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We’re going to dive head first into a subject that’s been circling the internet. After reading countless blog posts, Facebook ‘how to’ posts and such, I’ve come to the synopsis that I do not want to be a full-time travel blogger. It [honestly] seems to be painted as the ideal solution, and the ultimate goal for many travel bloggers. Well, it is not for me. Let me tell you why.

I’ve been blogging for about five years. Over that time, my blog has changed and morphed into several different identities. In the beginning, I started a blog called Key Changes that was dedicated to providing encouragement and career suggestions to inspiring young career seekers. It was my passion at the time, and many good things became of it. For one, it opened many business doors, giving me insight into having a business and started me on the path towards WordPress development. From Key Changes, I went to The Artistic Brunette, which I still hold this snazzy little name. I’m quite proud of it, and it summed up my creative personality at the time.

Now, I transitioned into a full travel and expat blog called Hello Megan Marie, and I’m loving the way it’s going. It’s turning into a fantastic resource of information for expats, Berlin seekers and overall travel dreams. It’s the type of identity that fits me right now. It’s perfect.

However, as a travel blogger, I feel the increasing pressure to become famous, land crazy page views and ‘be found’ on Instagram. What happened to writing for writing’s sake? What happened to writing to simply help others? What happened to writing to share experiences? This is why I write my travel blog. Because of this, I might never land thousands of pageviews.

I might not make a living at travel blogging. I’m okay with this, and this is why.

  • If I chose to monetize my blog completely, I worry I’d lose my integrity as a blogger. I’d become focused on building pageviews and pinnable content. I’d stop storytelling stories, silly expat mistakes and my unique experiences. It would become programmable and simplistic. I can’t read another “10 Amazing Things To Do in London”. I believe people want creative and authentic content.
  • My travel experiences would change. If all my trips were “paid for” by a company, I would never be on holiday. I’d potentially be working the whole time, creating Instagram stories, editing pictures, thinking of ways to word a blog post and making notes in a journal. Yes, the trip would be paid for, but would it be travel anymore? Would I experience what I want to experience, or would I experience what I think others would want to see [in order to gain page views]? It’s all very tricky.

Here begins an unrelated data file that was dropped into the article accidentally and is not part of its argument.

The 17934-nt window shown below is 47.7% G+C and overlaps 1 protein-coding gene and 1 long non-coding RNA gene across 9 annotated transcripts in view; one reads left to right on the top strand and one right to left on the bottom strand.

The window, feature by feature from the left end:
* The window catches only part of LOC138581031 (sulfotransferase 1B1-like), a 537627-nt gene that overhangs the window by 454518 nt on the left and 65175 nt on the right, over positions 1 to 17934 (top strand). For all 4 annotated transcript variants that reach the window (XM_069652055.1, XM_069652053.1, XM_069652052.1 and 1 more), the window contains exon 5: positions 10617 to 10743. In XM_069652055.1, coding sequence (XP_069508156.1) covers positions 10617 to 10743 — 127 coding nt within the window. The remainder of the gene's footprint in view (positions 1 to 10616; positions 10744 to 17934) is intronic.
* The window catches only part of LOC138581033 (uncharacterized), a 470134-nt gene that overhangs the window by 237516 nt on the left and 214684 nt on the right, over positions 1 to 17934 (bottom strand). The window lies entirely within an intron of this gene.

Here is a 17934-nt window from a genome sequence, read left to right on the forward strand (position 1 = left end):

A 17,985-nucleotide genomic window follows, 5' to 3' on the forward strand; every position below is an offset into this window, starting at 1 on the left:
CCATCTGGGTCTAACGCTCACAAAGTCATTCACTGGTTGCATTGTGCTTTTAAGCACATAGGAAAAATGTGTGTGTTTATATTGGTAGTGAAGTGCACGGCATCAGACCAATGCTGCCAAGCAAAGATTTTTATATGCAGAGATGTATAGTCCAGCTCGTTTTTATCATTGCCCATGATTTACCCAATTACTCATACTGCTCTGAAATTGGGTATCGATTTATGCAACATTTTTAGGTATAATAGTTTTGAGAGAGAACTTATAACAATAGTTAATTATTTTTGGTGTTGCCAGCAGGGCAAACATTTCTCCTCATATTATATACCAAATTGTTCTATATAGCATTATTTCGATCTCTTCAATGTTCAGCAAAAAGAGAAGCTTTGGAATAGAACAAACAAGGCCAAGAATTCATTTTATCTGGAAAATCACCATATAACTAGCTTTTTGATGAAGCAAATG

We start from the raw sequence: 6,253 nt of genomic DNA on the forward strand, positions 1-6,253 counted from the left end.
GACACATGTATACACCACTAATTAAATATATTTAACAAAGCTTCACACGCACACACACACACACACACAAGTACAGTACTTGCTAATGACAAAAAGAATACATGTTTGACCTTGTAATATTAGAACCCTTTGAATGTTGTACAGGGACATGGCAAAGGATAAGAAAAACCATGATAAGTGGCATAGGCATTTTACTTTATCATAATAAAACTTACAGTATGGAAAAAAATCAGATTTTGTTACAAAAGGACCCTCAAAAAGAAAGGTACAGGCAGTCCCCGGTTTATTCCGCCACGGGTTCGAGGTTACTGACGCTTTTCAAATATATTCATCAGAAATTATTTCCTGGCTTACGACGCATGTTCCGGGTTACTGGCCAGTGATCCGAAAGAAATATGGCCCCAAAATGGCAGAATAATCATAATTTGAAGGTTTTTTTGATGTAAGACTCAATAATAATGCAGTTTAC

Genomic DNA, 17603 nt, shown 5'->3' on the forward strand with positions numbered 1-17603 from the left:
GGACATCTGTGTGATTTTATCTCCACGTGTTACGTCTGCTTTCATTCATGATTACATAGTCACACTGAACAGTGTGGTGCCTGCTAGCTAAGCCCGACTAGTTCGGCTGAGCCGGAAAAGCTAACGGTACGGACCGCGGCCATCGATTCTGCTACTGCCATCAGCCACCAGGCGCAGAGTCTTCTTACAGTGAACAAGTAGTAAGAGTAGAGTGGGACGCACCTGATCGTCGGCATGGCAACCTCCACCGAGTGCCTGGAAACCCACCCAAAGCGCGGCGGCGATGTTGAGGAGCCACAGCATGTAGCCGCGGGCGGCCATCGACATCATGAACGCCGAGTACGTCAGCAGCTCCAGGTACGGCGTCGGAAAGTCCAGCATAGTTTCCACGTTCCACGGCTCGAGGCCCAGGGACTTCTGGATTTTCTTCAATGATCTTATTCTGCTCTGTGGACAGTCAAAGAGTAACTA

• It would simply take the fun out of it. Writing and blogging about my experience is fun. If I turned my passion into a business, would I still enjoy it? It might be yes for some, but for me, I don’t think so. I market and write all the time. I don’t need to continue to be that structured in my hobby life. I believe, sometimes a hobby should stay a hobby and a career should stay a career.
  • There’s just as many opportunities in marketing that don’t involve me starting a business from my blog. Yes, I’d love to be self-employed, and be able work my own hours and be bound by no boarders. BUT. The world is changing. In more and more ways, the world is giving us opportunities to have this lifestyle without going self-employed. If I did go completely self-employed, I’d much rather build my services in web design, photography and graphic design. You should check it out.

There you have it. That was my one page showdown on why I don’t want to go full-time into travel blogging. These are completely my own reasons, and I feel, the best way to continue providing you with great, quality blog posts on my behalf. I want to hear your opinion. Would you go full-time into travel blogging?